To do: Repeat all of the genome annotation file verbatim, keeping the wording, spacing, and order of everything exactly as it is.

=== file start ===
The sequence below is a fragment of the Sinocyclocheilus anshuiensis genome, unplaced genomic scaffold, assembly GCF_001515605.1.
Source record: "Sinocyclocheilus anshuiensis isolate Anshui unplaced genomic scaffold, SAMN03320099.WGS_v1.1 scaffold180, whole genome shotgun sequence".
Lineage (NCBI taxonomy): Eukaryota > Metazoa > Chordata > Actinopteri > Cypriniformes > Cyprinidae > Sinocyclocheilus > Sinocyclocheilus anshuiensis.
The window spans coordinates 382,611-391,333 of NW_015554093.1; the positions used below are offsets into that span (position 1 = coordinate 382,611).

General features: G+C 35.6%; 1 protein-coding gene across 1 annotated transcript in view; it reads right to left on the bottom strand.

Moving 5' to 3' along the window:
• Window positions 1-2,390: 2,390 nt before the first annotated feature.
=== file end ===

The sequence below is a fragment of the Sinocyclocheilus anshuiensis genome, unplaced genomic scaffold, assembly GCF_001515605.1.
Source record: "Sinocyclocheilus anshuiensis isolate Anshui unplaced genomic scaffold, SAMN03320099.WGS_v1.1 scaffold180, whole genome shotgun sequence".
Lineage (NCBI taxonomy): Eukaryota > Metazoa > Chordata > Actinopteri > Cypriniformes > Cyprinidae > Sinocyclocheilus > Sinocyclocheilus anshuiensis.
The window spans coordinates 382,611-391,333 of NW_015554093.1; the positions used below are offsets into that span (position 1 = coordinate 382,611).

General features: G+C 35.6%; 1 protein-coding gene across 1 annotated transcript in view; it reads right to left on the bottom strand.

Moving 5' to 3' along the window:
• Window positions 1-2,390: 2,390 nt before the first annotated feature.